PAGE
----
| MSHA's Accident Prevention Program
Two almost identical accidents occurred where pumps have exploded: one in 1994, a non-injury accident and the other in 2002 that resulted in a fatality. The accident in 1994 resulted in damage to stoppings in the underground mine and the forces from this explosion could be felt more than 800 feet from the pump. The accident in 1994 could easily have resulted in a fatality if someone had been nearby. In both accidents, the pump was not monitored to guard against material flow becoming restricted. When the inlet and or discharge lines to a pump become plugged, the pump will heat up, internal pressure increases and the pump will eventually explode.
Several devices are readily available to eliminate this potential hazard. These devices should be installed with the help of a qualified pump control technician. Contact the pump manufacturer or distributor for additional information on motor and flow safety controls.
1. Thermal sensing devices can be installed to measure the temperature of the liquid in the pump volute. A lower warning temperature and an automatic pump shut down temperature can be programmed in this type of controller. The American Society of Mechanical Engineers (ASME) requires two temperature sensors, one primary and one backup, when used in this manner. Other types of these devices can be attached to the pump without drilling or tapping.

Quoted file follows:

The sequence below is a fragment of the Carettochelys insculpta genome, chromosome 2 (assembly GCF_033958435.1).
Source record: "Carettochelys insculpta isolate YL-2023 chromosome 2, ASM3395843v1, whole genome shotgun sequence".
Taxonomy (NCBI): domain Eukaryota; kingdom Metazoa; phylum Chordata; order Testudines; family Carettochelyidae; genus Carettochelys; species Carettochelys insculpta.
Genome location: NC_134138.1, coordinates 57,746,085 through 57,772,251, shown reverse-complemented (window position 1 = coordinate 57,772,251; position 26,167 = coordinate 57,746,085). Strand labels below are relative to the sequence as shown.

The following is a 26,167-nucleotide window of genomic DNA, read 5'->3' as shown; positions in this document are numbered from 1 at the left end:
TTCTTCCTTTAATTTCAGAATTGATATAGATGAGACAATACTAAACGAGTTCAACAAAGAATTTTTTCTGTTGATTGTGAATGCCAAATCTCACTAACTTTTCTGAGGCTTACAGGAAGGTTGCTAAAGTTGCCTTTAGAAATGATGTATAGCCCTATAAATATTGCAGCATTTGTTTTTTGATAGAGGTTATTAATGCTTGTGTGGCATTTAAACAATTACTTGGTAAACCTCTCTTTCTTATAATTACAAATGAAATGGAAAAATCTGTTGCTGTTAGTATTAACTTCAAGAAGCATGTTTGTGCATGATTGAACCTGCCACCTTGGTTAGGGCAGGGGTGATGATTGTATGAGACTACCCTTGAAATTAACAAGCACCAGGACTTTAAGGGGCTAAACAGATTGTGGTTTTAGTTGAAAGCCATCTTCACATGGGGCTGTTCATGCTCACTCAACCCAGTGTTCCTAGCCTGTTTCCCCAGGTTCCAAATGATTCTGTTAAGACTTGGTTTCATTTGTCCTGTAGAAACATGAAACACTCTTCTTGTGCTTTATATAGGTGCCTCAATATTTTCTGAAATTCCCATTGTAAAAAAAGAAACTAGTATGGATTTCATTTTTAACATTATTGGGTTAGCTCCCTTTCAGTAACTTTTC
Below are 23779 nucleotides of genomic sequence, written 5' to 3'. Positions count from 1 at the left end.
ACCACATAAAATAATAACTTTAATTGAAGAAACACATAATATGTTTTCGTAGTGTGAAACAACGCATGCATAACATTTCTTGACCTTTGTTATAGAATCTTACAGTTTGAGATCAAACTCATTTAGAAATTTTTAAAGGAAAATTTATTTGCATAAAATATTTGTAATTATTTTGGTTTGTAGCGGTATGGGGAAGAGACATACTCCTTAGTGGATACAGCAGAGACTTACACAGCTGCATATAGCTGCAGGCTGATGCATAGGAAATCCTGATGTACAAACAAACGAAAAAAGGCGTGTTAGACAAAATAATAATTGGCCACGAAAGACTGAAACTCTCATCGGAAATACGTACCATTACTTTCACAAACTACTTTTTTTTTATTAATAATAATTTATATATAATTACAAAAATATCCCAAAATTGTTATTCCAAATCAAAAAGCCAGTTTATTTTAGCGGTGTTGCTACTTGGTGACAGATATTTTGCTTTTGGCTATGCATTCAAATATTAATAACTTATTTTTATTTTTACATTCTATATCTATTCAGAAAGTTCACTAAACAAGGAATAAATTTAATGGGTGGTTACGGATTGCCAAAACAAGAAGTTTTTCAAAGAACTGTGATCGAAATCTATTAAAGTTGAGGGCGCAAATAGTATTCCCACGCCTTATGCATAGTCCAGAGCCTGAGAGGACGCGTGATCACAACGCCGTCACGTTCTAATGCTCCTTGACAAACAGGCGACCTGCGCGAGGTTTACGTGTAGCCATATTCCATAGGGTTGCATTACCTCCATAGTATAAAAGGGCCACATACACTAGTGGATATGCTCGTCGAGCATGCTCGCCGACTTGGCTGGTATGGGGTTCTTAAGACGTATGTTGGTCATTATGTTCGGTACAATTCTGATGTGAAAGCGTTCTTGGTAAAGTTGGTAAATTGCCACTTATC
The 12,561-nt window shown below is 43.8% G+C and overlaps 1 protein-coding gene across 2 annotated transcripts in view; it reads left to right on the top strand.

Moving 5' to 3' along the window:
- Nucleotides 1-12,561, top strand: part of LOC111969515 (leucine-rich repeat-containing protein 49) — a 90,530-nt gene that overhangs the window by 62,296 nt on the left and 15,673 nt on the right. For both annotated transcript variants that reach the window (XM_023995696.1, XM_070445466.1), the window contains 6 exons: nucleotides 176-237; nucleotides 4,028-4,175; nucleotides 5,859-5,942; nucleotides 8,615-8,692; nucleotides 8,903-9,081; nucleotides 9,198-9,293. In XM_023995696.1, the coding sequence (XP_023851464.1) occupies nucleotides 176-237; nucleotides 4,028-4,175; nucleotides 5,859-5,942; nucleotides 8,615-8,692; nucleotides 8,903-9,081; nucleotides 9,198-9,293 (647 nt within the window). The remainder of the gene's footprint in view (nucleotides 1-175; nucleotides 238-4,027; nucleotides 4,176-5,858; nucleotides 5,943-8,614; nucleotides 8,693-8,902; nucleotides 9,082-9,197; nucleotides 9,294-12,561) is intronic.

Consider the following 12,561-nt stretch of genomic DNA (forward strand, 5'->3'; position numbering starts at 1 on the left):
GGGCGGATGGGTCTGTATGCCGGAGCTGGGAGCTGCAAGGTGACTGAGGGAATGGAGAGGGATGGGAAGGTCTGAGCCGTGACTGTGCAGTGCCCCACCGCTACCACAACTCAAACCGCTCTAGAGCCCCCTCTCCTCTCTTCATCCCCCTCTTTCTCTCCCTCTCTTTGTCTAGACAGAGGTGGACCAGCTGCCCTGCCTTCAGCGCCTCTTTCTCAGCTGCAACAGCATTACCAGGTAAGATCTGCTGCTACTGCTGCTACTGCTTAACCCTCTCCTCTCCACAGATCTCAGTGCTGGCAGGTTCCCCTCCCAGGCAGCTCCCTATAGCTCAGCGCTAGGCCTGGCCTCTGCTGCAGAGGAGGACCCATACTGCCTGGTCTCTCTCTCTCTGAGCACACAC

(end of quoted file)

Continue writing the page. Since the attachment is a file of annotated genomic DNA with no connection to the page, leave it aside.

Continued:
2. Motor current sensing devices can be installed in the system which alert and automatically shut down the pump whenever the motor amps drop below the expected operating range for any critical period of time. Pump motor amperage drops when the pump ceases to pump material, indicating a system problem.
3.Flow sensing devices can be installed which automatically shut down the pump if flow stops for any critical period of time. These devices can be simple paddle switches in a clean fluid such as well water or they may be more sophisticated devices which do not come in contact with the fluid such as magnetic flow meters for aggressive fluids such as slurries.
Special thanks to:
- Steve Bushart, Manager of Preparation (Support), Peabody Energy
Gary M. Hartsog, PE, Alpha Engineering Services, Inc.
Randall Austin, State of Colorado, Boiler Inspection Branch